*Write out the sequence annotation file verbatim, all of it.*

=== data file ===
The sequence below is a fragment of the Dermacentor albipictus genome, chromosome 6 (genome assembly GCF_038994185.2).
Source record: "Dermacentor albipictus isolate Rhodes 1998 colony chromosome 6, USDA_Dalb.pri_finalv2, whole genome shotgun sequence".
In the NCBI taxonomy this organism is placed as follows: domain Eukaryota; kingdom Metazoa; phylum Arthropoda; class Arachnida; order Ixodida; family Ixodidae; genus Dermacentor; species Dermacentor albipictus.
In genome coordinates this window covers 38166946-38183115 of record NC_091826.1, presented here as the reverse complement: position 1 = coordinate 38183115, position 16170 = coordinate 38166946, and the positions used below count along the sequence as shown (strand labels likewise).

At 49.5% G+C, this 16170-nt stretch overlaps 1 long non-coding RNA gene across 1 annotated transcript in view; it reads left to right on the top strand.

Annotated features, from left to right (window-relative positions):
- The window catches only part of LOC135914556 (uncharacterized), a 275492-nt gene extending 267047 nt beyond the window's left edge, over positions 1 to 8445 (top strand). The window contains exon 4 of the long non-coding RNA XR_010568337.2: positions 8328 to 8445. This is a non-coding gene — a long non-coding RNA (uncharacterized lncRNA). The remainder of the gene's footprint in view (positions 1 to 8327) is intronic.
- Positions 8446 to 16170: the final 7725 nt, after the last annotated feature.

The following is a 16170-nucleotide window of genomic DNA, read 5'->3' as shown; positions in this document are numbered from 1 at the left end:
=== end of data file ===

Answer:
The sequence below is a fragment of the Dermacentor albipictus genome, chromosome 6 (genome assembly GCF_038994185.2).
Source record: "Dermacentor albipictus isolate Rhodes 1998 colony chromosome 6, USDA_Dalb.pri_finalv2, whole genome shotgun sequence".
In the NCBI taxonomy this organism is placed as follows: domain Eukaryota; kingdom Metazoa; phylum Arthropoda; class Arachnida; order Ixodida; family Ixodidae; genus Dermacentor; species Dermacentor albipictus.
In genome coordinates this window covers 38166946-38183115 of record NC_091826.1, presented here as the reverse complement: position 1 = coordinate 38183115, position 16170 = coordinate 38166946, and the positions used below count along the sequence as shown (strand labels likewise).

At 49.5% G+C, this 16170-nt stretch overlaps 1 long non-coding RNA gene across 1 annotated transcript in view; it reads left to right on the top strand.

Annotated features, from left to right (window-relative positions):
- The window catches only part of LOC135914556 (uncharacterized), a 275492-nt gene extending 267047 nt beyond the window's left edge, over positions 1 to 8445 (top strand). The window contains exon 4 of the long non-coding RNA XR_010568337.2: positions 8328 to 8445. This is a non-coding gene — a long non-coding RNA (uncharacterized lncRNA). The remainder of the gene's footprint in view (positions 1 to 8327) is intronic.
- Positions 8446 to 16170: the final 7725 nt, after the last annotated feature.

The following is a 16170-nucleotide window of genomic DNA, read 5'->3' as shown; positions in this document are numbered from 1 at the left end: